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February 13, 2014

Bossy Girls and Quiet Men?

Stephanie Carlin | Blue Door Consulting | Marketing Blog

I’m not counting, but my first blog on Little Miss Bossy had a lot of hits and likes. (Okay, so maybe I was counting.) I posted it on my Facebook® page, and got a lot of ‘likes,’ too. But something struck me as odd. Not one of my ‘likes’ was from a man. Not one.

My husband is off the hook because he’s not on Facebook, but my father and brother are in hot (well, maybe tepid) water. Why didn’t any of my male friends or family click the ‘like’ button for my blog?

Then I remembered the time I asked my husband a simple question that paralyzed him with fear. Granted, the question occurred during the baby years, when I admittedly went a little crazy from being trapped in the house all day with two boys in diapers. The question was: ‘Would you like to go to the store?’

He froze. It was as if this one, simple question had no right answer. He feared that no matter what he said, it would be wrong. So he chose the safe route: silence and unresponsiveness. Finally, after a bit of a stare down, he asked: ‘What is the right answer?’

Bossy Girls Quiet Men | Exploring the gender gapI think, when it comes to woman in the workplace and the appropriate response and action from men, many probably feel like my husband did that day. You don’t want to say the wrong thing and risk sounding sexist and demeaning, so all too often, men remain silent. It’s not altogether surprising that men would choose this path, after all, office politics are complicated, especially when it comes to sensitive topics like sexism and discrimination.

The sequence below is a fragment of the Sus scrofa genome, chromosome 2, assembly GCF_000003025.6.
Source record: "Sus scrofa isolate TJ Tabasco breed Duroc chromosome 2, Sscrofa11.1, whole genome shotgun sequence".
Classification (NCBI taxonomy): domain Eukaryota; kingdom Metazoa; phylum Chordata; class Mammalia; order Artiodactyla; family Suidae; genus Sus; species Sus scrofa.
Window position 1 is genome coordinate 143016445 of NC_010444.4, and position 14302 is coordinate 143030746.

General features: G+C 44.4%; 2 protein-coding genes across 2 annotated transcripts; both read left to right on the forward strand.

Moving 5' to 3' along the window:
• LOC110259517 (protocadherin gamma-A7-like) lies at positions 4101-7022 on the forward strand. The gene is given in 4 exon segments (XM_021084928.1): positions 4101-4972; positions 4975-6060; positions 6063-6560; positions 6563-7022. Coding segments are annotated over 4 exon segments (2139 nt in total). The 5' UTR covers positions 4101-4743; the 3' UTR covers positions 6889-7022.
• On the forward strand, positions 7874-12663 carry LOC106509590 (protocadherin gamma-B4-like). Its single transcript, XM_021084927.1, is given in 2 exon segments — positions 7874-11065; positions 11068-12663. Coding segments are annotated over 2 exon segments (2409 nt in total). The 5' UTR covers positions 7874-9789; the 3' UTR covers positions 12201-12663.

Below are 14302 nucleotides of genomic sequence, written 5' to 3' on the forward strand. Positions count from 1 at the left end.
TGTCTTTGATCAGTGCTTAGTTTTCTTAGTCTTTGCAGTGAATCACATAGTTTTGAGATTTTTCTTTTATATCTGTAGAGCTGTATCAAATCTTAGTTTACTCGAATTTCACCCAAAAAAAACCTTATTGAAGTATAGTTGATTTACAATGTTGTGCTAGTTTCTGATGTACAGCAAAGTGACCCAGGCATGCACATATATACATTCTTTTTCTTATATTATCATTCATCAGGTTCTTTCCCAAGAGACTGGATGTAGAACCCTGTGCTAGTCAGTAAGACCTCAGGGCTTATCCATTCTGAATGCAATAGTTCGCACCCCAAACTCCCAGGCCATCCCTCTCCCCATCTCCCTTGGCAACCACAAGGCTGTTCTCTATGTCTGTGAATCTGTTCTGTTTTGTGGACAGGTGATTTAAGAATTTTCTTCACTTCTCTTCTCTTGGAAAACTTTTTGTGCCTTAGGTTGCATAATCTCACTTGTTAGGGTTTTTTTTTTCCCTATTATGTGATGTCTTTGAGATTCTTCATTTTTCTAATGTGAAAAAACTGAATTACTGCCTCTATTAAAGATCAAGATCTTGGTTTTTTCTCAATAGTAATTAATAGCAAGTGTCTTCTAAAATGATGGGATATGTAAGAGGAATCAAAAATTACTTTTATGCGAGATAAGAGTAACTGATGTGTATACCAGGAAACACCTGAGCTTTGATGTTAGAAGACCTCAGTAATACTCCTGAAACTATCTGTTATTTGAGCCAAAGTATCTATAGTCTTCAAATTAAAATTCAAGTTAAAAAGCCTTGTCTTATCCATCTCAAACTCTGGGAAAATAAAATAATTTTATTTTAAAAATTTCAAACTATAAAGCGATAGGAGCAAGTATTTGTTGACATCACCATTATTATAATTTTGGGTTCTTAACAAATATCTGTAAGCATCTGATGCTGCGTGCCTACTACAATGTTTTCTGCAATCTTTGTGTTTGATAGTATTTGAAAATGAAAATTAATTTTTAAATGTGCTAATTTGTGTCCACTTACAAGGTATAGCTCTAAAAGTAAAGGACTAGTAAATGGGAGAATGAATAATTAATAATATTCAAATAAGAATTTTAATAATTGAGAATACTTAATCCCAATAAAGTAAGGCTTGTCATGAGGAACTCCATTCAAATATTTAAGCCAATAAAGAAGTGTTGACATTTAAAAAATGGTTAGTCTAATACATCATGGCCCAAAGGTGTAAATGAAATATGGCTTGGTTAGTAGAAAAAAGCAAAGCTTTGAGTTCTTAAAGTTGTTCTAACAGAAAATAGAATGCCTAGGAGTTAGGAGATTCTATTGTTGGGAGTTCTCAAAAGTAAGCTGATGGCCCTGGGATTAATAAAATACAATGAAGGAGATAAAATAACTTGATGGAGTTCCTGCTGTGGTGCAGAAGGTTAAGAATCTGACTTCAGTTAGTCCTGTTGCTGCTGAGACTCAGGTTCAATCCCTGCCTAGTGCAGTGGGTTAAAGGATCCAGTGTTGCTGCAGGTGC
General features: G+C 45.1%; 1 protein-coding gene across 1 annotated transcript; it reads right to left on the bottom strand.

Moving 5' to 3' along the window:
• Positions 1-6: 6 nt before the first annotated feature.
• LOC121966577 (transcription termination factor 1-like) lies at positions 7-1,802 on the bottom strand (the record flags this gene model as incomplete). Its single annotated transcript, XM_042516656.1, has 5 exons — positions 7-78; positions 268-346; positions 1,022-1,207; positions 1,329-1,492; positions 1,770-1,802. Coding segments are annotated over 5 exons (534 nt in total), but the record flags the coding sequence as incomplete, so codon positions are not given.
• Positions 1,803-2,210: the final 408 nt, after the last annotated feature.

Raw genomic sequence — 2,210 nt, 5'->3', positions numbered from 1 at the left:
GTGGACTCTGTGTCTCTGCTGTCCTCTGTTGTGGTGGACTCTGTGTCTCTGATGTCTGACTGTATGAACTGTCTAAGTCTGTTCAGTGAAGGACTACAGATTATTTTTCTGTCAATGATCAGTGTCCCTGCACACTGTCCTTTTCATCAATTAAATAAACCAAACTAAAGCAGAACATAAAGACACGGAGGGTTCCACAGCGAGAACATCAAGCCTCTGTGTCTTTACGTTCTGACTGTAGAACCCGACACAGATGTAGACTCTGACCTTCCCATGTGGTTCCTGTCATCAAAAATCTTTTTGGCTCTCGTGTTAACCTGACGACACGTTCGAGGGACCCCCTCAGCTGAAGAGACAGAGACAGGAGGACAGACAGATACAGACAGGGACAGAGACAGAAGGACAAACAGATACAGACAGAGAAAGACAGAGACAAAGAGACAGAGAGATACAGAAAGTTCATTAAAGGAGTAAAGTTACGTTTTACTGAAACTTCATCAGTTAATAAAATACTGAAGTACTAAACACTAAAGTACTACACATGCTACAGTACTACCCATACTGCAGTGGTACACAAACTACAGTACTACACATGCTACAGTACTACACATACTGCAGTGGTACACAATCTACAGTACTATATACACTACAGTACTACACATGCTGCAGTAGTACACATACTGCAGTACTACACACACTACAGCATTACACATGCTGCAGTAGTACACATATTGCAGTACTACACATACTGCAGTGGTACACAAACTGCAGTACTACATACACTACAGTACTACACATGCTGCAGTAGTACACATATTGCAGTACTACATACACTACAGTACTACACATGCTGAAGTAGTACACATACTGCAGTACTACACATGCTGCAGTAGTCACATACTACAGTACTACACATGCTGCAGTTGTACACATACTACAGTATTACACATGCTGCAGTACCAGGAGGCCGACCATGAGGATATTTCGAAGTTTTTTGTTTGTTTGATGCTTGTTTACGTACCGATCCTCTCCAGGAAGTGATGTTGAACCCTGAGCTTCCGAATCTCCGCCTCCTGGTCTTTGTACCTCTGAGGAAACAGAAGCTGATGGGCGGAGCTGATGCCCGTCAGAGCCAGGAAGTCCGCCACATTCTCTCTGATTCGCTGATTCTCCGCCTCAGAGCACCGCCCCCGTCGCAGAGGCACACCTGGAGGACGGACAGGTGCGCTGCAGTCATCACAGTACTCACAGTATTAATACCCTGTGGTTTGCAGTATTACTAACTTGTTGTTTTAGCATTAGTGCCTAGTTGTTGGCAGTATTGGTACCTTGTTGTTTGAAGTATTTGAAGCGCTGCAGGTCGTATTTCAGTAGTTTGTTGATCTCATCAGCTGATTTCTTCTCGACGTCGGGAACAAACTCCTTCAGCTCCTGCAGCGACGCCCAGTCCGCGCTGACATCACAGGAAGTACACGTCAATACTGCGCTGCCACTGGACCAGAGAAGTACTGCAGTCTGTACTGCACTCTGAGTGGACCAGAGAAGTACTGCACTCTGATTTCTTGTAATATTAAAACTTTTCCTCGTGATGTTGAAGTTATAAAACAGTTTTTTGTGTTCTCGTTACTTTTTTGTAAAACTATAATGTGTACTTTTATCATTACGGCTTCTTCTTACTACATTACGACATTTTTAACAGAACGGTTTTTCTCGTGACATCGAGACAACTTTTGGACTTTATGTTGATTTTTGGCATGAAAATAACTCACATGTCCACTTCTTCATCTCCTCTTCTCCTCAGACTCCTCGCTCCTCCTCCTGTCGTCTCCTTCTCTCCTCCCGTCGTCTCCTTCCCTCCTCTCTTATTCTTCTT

Turns out, there’s a huge disconnect between the sexes in the workplace. In the book ‘Work With Me: The 8 Blind Spots Between Men and Women in Business,’ authors John Gray and Barbara Annis surveyed over 100,000 employees across 60 organizations, and found that a whopping 82 percent of women feel some form of exclusion in the workplace, while 92 percent of men don’t believe they exclude women at all.

And this disconnect in the workplace has a negative effect. It often leads to frustration, mistrust, resentment and miscommunication. According to Gray and Annis, men often walk on eggshells in the office to avoid offending women, and this can cause women to misinterpret men. But according to the authors, when we increase understanding between the sexes you’ll see a boost in productivity, morale, and organizational effectiveness.    

So where do we go from here? How can we increase understanding between the sexes and eliminate feelings of exclusion? Surely, a good starting point is to create awareness. And maybe the 82 percent of women that feel excluded need to have an open dialogue with the 92 percent of men that don’t think they exclude women at all.

Again, it comes back to ‘leaning in’ and whether or not women feel comfortable to do so. Men can play a huge part in the process by making women feel included in the workplace through their actions and words. At the very least, if you are a man, make sure you click the ‘like’ button and let me know you enjoyed reading this blog. I’m counting this time.